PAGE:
3 Misconceptions About Dental Crowns

5 January 2015
 Categories: Dentist, Blog

If you have a large cavity, there is a good chance that your dentist has talked to you about installing a dental crown. Dental crowns are pretty common procedures and have many benefits. However there are some misconceptions about dental crowns. Here are some of those misconceptions.  

A Dental Crown Is Always Permanent

Many people do not realize that a dental crown is not a completely permanent solution. This is because a dental crown is susceptible to decay just like a normal tooth is. This means that over time the crown will start to erode and you might have to have it replaced. The rate at which the crown erodes will depend on how well you care for your teeth. If you make the mistake of thinking that a crown will stay in good condition regardless of care, so you avoid caring for it like you should, you will most likely need a new crown soon afterward.

This is why once you get a crown you should care for it very carefully. Make sure you floss around it and brush it often.

A Dental Crown Is Indestructible

Many people do not realize that a crown can break. However, it is not always for the reasons people think. Some people might mistakenly believe that if they eat hard foods such as nuts, they will break the crown. This is not true. Crowns are very hard and, if cared for properly, should hold up well even if they are exposed to hard things.

The thing that causes a crown to break is a poor diet. Eating foods with lots of sugars, not brushing often enough, or failing to floss so that particles of food and sugar stay around the crown will weaken the crown. This weakening will cause the crown to break, even if you aren't eating hard foods. Thus, eat well; brush and floss often, and you will protect your crown.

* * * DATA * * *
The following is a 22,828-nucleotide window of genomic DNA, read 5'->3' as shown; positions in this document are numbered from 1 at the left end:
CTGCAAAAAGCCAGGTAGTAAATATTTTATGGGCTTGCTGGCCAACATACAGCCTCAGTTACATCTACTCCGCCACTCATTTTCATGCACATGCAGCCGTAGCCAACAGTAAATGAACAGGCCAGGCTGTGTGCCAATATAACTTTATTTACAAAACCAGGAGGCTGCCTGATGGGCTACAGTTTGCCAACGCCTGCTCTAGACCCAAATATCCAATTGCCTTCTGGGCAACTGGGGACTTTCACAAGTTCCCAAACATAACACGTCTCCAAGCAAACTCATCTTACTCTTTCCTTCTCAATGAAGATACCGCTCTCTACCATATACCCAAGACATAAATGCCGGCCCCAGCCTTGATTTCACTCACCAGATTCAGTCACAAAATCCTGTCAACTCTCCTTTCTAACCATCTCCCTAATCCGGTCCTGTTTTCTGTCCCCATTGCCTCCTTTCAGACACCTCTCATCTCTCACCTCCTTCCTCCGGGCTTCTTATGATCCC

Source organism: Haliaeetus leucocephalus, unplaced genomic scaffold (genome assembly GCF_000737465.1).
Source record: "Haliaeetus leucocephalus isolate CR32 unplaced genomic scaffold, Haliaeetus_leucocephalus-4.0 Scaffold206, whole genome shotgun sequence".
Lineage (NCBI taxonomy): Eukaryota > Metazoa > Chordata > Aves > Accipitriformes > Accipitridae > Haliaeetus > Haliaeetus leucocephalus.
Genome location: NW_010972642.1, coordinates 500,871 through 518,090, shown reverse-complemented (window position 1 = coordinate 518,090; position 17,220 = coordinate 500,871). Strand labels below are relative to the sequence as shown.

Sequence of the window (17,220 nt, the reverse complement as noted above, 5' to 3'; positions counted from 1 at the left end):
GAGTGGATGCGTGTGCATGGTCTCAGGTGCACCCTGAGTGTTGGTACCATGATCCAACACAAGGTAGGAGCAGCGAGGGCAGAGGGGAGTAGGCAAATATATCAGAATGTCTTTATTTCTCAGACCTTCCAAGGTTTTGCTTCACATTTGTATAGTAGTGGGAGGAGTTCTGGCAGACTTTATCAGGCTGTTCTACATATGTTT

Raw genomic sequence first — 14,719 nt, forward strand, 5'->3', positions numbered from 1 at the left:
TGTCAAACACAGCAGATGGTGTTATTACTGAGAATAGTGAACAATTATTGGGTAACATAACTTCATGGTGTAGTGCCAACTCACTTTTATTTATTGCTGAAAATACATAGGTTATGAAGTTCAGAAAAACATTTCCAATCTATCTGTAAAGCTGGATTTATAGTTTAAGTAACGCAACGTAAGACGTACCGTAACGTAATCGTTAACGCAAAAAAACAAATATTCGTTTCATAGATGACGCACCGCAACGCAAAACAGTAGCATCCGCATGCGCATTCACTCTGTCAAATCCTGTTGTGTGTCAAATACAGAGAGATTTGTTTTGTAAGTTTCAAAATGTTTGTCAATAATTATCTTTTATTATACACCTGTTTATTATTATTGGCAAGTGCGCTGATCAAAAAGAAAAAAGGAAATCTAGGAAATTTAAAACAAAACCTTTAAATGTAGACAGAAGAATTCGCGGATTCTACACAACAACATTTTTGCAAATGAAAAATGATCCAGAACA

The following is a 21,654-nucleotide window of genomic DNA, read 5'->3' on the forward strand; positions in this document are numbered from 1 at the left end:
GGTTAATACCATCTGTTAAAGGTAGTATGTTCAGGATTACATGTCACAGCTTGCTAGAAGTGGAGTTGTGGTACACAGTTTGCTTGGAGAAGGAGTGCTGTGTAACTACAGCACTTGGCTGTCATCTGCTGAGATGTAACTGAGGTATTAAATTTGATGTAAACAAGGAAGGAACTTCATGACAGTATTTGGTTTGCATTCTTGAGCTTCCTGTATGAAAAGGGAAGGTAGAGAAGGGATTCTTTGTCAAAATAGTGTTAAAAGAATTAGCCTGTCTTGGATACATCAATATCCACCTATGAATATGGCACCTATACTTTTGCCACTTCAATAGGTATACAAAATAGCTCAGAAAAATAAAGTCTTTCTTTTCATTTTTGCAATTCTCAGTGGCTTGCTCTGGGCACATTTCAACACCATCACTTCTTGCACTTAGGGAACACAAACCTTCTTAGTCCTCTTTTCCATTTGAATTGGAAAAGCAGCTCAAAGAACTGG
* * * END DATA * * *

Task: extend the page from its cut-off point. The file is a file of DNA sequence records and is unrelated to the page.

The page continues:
A Crown Protects The Underlying Tooth From Decay

Although a crown can help to protect the tooth underneath, it cannot fully prevent it from further decay. This is why it is important that before the crown is put on, the dentist is very thorough about clearing off all the decayed part of the tooth. Then after the crown has been inserted, you still need to treat the crown tooth as though it is at risk for further decay.

If you feel pain under the crown, such as sensitivity to temperature, a dull ache or any other kind of sharp pain, see a dentist like David K. Skeels. This may be a sign that the underlying tooth has further decayed.